Sainsbury’s had actual Kilner bottles at a reduced price (about £2.25 for a litre and £1.75 for a small one that’s a nice size as a gift) so we got a couple of those, plus a few of their similar own-brand juice bottles at £1.50 each. The second batch all went into these bottles.

For the final batch, we decided to treat it as though it was jam, ie putting it in sterilised jars. We’re hoping this will give it a longish life and can decant it into the nicer bottles as we need it. (We numbered the jars in the order we bottled them, to see if there's any difference in viscosity from top to bottom of the pan; hottest to cooler)

No real lessons in relation to the cordial, except that we tended to adopt a two-stage straining process – colander first, then jelly bag tied into a sieve for support and suspended over a bowl or one of our trusty big ‘chilli pots’ – big enamel pans.

After boiling, it tended to develop a bit of scum that looked like melted strawberry ice cream – we tried to skim this off before bottling – it tastes fine but forms a fairly solid layer at the top of the bottle if left.

Damson Cheese
2.5kg of fruit yielded 2 large glass trays of the final sticky product, decanted into about six or seven plastic boxes

Damson cheese – made to this recipe here [still to add] - also seemed an easy solution but the boiling it up to thicken it took forever. Perhaps I’d used a bit too much water. In the event, I gave up after well over an hour of stirring, turned it off and found it had set by the morning. 

So perhaps this is a useful discovery - that it thickens on its own overnight? Next day, I just heated it gently to turn it liquid again and found that it soon reached the stage of taking a second or two for a path drawn by the spoon to fill back in.
However, it does still seem very sticky – perhaps too sticky – though it tastes nice. In terms of storage, I’ve just put it between baking paper in plastic boxes – again I don’t know how well it will last.

Spiced damson jelly
3.7kg of fruit yielded 2.1 litres of juice before adding sugar and half a bottle of pectin. Made 15.5 jars, totalling perhaps 3 litres

Made to this recipe [still to add link], with the addition of spices – cloves, allspice, cinnamon sticks – as suggested in TheKnit-Nurse Chronicles.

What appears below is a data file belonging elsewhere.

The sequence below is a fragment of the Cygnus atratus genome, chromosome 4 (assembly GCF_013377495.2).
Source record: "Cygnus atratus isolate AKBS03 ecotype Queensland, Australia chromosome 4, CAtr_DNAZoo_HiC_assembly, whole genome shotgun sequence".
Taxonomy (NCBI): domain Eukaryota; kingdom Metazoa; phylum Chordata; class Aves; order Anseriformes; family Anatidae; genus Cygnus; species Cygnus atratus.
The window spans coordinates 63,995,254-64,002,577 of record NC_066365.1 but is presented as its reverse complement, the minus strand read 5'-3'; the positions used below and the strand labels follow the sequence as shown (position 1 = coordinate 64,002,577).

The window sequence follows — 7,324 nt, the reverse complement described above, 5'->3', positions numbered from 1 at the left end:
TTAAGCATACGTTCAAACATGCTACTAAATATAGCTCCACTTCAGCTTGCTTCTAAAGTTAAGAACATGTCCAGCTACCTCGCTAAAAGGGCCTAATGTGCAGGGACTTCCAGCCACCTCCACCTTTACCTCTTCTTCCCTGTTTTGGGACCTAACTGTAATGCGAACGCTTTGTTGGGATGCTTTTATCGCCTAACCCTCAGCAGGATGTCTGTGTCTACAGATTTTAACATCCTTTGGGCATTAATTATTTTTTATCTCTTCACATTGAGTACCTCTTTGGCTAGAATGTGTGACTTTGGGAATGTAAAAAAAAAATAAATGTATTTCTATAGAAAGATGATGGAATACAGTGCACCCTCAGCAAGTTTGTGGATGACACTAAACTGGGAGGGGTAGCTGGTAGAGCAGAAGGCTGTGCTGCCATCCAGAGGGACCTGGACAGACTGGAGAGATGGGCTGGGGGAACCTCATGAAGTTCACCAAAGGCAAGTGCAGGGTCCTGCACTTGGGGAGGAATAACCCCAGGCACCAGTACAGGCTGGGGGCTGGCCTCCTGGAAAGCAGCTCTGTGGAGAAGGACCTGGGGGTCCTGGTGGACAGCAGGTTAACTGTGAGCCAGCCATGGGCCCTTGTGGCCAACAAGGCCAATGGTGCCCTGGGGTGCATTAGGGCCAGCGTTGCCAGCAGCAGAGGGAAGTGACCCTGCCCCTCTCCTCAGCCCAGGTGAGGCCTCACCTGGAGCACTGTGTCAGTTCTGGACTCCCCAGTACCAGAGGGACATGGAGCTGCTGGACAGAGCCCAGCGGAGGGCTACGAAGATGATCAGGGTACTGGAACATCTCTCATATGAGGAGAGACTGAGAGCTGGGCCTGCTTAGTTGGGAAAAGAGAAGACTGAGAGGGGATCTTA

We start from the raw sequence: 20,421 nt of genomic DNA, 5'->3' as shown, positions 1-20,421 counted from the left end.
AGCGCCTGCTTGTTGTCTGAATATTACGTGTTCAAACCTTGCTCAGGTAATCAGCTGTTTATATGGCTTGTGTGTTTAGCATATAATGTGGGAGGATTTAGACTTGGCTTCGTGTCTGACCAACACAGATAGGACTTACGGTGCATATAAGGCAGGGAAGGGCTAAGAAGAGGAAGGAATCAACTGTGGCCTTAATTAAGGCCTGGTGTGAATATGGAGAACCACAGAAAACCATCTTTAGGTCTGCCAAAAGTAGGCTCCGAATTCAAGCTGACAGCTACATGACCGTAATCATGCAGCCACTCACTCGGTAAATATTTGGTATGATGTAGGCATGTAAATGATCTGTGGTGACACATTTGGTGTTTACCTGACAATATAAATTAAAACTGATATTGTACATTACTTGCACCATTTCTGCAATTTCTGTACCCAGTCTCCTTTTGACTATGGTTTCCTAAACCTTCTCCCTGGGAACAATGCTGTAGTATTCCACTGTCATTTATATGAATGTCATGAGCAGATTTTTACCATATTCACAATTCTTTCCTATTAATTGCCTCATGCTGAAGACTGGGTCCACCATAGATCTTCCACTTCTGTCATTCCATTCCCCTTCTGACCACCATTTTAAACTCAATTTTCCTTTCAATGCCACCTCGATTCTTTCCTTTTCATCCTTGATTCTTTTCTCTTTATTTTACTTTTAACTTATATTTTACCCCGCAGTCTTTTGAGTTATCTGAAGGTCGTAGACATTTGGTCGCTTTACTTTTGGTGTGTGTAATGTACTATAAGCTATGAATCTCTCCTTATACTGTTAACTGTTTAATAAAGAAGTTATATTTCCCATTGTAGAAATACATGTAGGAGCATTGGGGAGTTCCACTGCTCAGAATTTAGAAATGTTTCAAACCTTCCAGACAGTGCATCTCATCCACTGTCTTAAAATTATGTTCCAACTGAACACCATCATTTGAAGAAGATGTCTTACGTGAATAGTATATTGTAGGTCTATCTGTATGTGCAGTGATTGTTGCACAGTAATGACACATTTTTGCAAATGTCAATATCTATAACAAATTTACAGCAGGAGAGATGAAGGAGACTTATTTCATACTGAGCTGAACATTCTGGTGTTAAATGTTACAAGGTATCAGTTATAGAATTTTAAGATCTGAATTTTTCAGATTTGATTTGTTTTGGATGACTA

This tastes really nice but the product is still unfinished – for us too, it didn't set properly (despite adding pectin and using our new digital thermometer to confirm - or not, as it turned out - that we’d reached the setting point.)

So we’re going to unseal all the jars and try boiling it up again….

Other odd thoughts
We’d never used preserving sugar - and still haven’t as Sainsbury’s was out of stock. But it sounds like a good idea, as its larger grains make it dissolve more slowly and apparently help prevent sticking as they don't sink to the bottom as fast. It took lots of scrubbing plus hours of boiling up a solution of water and washing up liquid to remove the ‘burnt-on-alite’ (toughest substance known to mankind, we reckon) from the bottom of one of the pans….

We processed 17.3kg in total. By the final day, I was getting sick of the whole process and became very picky... I’d always discarded any damsons with holes (we’d found a single teensy wriggly maggoty thing in the first batch – didn’t find any more but it made me cautious!) and had also discarded ones with strange clear sticky blobs on them (in case they housed an insect!) but had been quite lenient about brown marks on the skin, as we were removing them anyway. 

But for the last 5.6kg batch, I kept only the best ones, and threw about 1.5kg of mostly fairly OK ones in the compost. Added to the discarded unripe ones from the start of the process (perhaps another kilo) and the ones still lying round the base of the tree (perhaps 500g) and the few still out of reach on the tree on a branch not yet trimmed (say 200g), I think the little tree has produced just over 20kg - really hard to believe when looking at it now!

The final damson we harvested was a perfect one and was the last to be dropped into the final cauldron, marking the end of the process…at least until next month, when attention will turn to apples…